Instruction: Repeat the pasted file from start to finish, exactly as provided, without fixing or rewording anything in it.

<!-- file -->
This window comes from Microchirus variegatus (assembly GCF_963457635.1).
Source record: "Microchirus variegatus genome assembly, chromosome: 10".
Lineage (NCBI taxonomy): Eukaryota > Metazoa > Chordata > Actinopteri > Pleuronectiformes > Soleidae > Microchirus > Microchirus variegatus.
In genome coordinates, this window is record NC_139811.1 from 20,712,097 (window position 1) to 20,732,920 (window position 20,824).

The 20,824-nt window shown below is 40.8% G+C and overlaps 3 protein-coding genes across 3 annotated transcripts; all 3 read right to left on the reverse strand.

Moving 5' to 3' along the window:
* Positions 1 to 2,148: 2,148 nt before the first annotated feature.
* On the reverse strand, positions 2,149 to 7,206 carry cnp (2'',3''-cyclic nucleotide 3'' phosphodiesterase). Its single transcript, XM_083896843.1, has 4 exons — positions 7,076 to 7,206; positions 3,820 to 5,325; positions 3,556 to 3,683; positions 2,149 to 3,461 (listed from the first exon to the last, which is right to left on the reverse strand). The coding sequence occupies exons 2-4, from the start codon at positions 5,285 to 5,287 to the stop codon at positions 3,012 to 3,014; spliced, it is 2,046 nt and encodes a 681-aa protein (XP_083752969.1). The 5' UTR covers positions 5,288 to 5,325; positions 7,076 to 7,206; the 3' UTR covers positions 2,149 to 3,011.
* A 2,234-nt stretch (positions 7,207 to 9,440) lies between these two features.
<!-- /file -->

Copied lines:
This window comes from Microchirus variegatus (assembly GCF_963457635.1).
Source record: "Microchirus variegatus genome assembly, chromosome: 10".
Lineage (NCBI taxonomy): Eukaryota > Metazoa > Chordata > Actinopteri > Pleuronectiformes > Soleidae > Microchirus > Microchirus variegatus.
In genome coordinates, this window is record NC_139811.1 from 20,712,097 (window position 1) to 20,732,920 (window position 20,824).

The 20,824-nt window shown below is 40.8% G+C and overlaps 3 protein-coding genes across 3 annotated transcripts; all 3 read right to left on the reverse strand.

Moving 5' to 3' along the window:
* Positions 1 to 2,148: 2,148 nt before the first annotated feature.
* On the reverse strand, positions 2,149 to 7,206 carry cnp (2'',3''-cyclic nucleotide 3'' phosphodiesterase). Its single transcript, XM_083896843.1, has 4 exons — positions 7,076 to 7,206; positions 3,820 to 5,325; positions 3,556 to 3,683; positions 2,149 to 3,461 (listed from the first exon to the last, which is right to left on the reverse strand). The coding sequence occupies exons 2-4, from the start codon at positions 5,285 to 5,287 to the stop codon at positions 3,012 to 3,014; spliced, it is 2,046 nt and encodes a 681-aa protein (XP_083752969.1). The 5' UTR covers positions 5,288 to 5,325; positions 7,076 to 7,206; the 3' UTR covers positions 2,149 to 3,011.
* A 2,234-nt stretch (positions 7,207 to 9,440) lies between these two features.